On Monday we asked the seemingly innocuous question, “If great travel writing is people writing, what is writing that has people and places and food?” We said we were stumped for an answer, but we were being coy. Great writing about people and places and food is called by a name, a person’s name. It’s called M.F.K. Fisher.
The late, great jazz guitarist Jim Hall once said of the later, greater jazz guitarist Freddie Green, “If you pruned the tree of jazz, Freddie Green would be the only person left.” Similarly, if you pruned the sprawling, unkempt trees of travel writing and food writing back not to the roots but to a place just above the roots where the tree could prosper and spread, you would cut it back to M.F.K. Fisher.
There’s a simpler way to put it: If you love food and travel and love reading about them, you must read M.F.K. Fisher. Everything else, from The New York Times to this modest blog, is optional.
The first thing you must understand about M.F.K. Fisher was that she was a marvelous writer. She was the favorite prose writer of the poet W.H. Auden for a very good reason: Her prose was elegant without being overblown, rich without being showy, honest and blunt when the occasion called for it, earthy on occasion, but always, always shot through with the thrills and sadness people and places and food could supply.
Fisher wrote about food the way people who truly love food partake of it. These people rarely are dainty and precious with a dish that they love; instead, they devour it with all their senses, set to it the way a lover sets to his love, wholeheartedly and exuberantly.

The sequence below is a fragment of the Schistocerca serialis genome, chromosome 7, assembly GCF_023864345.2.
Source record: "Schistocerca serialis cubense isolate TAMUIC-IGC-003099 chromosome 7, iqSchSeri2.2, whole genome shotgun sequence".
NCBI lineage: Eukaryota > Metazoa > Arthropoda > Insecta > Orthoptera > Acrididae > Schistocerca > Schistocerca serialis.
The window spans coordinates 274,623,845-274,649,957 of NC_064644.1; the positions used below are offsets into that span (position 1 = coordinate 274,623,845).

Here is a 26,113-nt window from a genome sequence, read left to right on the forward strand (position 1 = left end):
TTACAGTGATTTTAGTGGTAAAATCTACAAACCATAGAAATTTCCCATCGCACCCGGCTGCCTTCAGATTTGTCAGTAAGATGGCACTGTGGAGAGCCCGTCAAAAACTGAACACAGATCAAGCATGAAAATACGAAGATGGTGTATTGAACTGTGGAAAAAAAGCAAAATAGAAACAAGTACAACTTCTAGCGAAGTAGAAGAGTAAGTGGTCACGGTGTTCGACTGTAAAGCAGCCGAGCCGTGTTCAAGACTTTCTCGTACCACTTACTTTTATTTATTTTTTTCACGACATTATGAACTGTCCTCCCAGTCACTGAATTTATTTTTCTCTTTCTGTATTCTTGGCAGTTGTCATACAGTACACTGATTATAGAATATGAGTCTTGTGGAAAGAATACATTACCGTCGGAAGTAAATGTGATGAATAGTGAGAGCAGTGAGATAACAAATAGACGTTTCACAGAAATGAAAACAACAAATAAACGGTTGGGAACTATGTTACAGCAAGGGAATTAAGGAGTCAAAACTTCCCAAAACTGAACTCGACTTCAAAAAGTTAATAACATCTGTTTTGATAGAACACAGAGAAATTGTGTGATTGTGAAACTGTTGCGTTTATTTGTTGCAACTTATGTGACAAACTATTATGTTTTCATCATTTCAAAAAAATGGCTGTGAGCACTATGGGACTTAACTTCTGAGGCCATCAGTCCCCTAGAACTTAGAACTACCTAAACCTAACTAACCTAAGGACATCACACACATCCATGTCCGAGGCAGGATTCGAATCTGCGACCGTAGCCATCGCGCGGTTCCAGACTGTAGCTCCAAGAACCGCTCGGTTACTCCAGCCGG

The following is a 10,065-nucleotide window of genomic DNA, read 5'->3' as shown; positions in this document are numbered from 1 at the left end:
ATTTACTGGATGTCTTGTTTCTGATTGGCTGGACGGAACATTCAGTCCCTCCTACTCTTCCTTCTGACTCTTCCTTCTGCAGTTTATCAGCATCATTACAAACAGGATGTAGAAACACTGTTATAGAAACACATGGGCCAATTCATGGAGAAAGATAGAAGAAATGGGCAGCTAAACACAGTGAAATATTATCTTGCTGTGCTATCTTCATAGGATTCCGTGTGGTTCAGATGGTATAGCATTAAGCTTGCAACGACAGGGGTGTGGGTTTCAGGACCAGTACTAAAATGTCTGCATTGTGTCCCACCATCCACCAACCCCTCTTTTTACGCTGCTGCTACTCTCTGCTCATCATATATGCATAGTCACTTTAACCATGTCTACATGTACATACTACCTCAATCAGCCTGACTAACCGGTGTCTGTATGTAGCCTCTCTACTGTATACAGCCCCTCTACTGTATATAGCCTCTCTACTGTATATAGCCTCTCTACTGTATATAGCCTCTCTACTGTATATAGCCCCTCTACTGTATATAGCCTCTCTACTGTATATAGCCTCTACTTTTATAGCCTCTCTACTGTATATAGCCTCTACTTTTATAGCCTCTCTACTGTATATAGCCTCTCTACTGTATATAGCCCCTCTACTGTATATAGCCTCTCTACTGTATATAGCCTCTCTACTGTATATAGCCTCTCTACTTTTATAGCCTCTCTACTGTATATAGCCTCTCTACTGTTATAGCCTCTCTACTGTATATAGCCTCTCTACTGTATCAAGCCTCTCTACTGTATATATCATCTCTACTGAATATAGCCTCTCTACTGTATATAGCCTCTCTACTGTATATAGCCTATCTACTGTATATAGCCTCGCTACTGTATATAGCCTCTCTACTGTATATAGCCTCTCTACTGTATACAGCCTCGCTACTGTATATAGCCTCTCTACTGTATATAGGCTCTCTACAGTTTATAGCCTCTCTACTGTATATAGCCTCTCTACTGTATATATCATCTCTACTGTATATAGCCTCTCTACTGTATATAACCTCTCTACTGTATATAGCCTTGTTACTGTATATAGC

Consider this passage from Fisher’s classic essay Three Swiss Inns:
“The trout lay staring up at us, their eyes hard and yet somehow benevolent. Our heads drew nearer to the pan, willy-nilly, pulled by one of the finest smells we had ever met. We sniffed and murmured. Frau Weber beamed. Then she scolded at the girl, who ran from the room for little white potatoes and a great bowl of hot buttered peas from the garden. The mother served the fish herself, and then disappeared proudly.
“It was, of course, the most delicious dish that we had ever eaten. We knew that we were hungry, and that even if it had been bad it would have been good … but we knew, too, that nevertheless it was one of the subtlest, rarest things that had ever come our way. It was incredibly delicate, as fresh as clover.
“We talked about it later, and Frau Weber told us willingly about it, but in such a vague way that all I can remember now is hot unsalted butter, herbs left in for a few seconds, cream, a shallot flicked over, the fish laid in, the cover put on. I can almost see it, smell it, taste it now; but I know I could never copy it, nor could anyone alive.”
In that passage you see the third thing needful for understanding Fisher’s greatness. Her writing had three components, ingredients as simple as those of a honest meal in Provence. They were what we had mentioned before, people and places and food, but she didn’t segregate them the way most modern writers do, leave the food for its own paragraph, place the setting at the top, and if the people appear at all, they’re in a quote towards the bottom, or, most egregious of all, left to close out the story with a cymbal crash that sounds like every other cymbal crash ever crashed. Fisher combined them with a skilled chef’s hand, described a living, breathing person presenting a glorious dish to another breathing person in a writhing, teeming landscape, and then thrilled over the scene in a way that still excites.